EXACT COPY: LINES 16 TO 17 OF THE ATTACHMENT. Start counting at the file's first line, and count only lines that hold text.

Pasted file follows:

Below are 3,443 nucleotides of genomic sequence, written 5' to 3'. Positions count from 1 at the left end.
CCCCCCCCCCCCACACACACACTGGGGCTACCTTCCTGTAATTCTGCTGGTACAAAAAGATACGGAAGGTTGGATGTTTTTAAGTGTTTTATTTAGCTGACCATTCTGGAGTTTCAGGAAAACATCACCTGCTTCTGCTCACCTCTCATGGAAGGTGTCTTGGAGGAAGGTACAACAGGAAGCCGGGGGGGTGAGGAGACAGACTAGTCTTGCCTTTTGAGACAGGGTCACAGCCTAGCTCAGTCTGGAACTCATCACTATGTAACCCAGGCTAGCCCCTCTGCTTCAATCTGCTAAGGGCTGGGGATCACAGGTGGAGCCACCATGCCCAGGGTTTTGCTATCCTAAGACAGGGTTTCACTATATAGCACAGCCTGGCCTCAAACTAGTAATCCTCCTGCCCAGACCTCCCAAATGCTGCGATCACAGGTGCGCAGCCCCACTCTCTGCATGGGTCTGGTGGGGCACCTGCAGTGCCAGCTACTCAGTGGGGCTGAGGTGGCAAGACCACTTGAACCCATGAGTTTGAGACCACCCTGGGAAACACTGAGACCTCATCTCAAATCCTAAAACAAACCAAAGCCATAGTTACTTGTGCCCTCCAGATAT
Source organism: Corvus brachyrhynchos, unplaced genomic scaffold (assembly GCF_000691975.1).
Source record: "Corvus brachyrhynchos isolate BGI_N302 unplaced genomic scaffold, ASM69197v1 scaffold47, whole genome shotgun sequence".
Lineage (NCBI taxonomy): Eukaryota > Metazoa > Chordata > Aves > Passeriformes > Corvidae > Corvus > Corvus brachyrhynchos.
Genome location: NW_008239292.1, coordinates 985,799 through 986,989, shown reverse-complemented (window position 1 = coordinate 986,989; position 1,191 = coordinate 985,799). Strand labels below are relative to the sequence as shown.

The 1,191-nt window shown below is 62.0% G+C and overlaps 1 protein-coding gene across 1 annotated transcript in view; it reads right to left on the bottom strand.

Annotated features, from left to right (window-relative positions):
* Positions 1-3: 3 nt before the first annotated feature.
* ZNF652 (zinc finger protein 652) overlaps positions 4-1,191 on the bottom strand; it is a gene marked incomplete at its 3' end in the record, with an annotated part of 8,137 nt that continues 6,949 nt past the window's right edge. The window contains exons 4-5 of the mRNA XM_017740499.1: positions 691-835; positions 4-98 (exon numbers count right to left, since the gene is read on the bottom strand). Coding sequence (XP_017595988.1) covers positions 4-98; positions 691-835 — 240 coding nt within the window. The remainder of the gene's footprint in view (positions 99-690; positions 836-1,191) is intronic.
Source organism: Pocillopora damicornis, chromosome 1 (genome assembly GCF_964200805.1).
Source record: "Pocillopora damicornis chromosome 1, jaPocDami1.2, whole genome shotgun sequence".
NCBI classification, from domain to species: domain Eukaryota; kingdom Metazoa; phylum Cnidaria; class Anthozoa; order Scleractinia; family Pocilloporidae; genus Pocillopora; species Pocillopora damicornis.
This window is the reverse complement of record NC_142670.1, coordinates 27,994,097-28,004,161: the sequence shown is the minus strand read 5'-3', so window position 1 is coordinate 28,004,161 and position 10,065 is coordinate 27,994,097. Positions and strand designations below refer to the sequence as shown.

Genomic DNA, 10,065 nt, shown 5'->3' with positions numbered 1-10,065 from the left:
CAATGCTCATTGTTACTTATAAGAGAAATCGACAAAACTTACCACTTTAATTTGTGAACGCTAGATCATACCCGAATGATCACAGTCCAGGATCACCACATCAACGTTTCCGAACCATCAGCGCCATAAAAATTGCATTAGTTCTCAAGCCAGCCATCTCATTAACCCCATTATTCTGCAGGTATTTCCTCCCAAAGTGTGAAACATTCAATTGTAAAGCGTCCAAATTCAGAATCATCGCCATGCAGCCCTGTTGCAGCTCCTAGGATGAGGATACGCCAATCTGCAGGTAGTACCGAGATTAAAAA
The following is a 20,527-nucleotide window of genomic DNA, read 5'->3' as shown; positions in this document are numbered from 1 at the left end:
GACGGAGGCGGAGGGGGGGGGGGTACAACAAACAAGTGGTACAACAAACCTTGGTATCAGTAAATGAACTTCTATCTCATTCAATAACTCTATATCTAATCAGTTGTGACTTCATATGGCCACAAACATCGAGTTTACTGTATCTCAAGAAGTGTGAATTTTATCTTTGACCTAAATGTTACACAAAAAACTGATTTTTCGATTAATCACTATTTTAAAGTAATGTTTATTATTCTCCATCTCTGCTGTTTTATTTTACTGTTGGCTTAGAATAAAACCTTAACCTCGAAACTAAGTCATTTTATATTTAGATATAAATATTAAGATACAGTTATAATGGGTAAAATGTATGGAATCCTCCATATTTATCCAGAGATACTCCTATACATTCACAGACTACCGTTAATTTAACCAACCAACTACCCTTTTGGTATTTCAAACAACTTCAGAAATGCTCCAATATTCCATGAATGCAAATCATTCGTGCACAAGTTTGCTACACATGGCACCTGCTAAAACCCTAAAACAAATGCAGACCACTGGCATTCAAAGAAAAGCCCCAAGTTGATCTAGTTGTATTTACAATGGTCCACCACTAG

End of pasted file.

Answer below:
CAATGCTCATTGTTACTTATAAGAGAAATCGACAAAACTTACCACTTTAATTTGTGAACGCTAGATCATACCCGAATGATCACAGTCCAGGATCACCACATCAACGTTTCCGAACCATCAGCGCCATAAAAATTGCATTAGTTCTCAAGCCAGCCATCTCATTAACCCCATTATTCTGCAGGTATTTCCTCCCAAAGTGTGAAACATTCAATTGTAAAGCGTCCAAATTCAGAATCATCGCCATGCAGCCCTGTTGCAGCTCCTAGGATGAGGATACGCCAATCTGCAGGTAGTACCGAGATTAAAAA
The following is a 20,527-nucleotide window of genomic DNA, read 5'->3' as shown; positions in this document are numbered from 1 at the left end: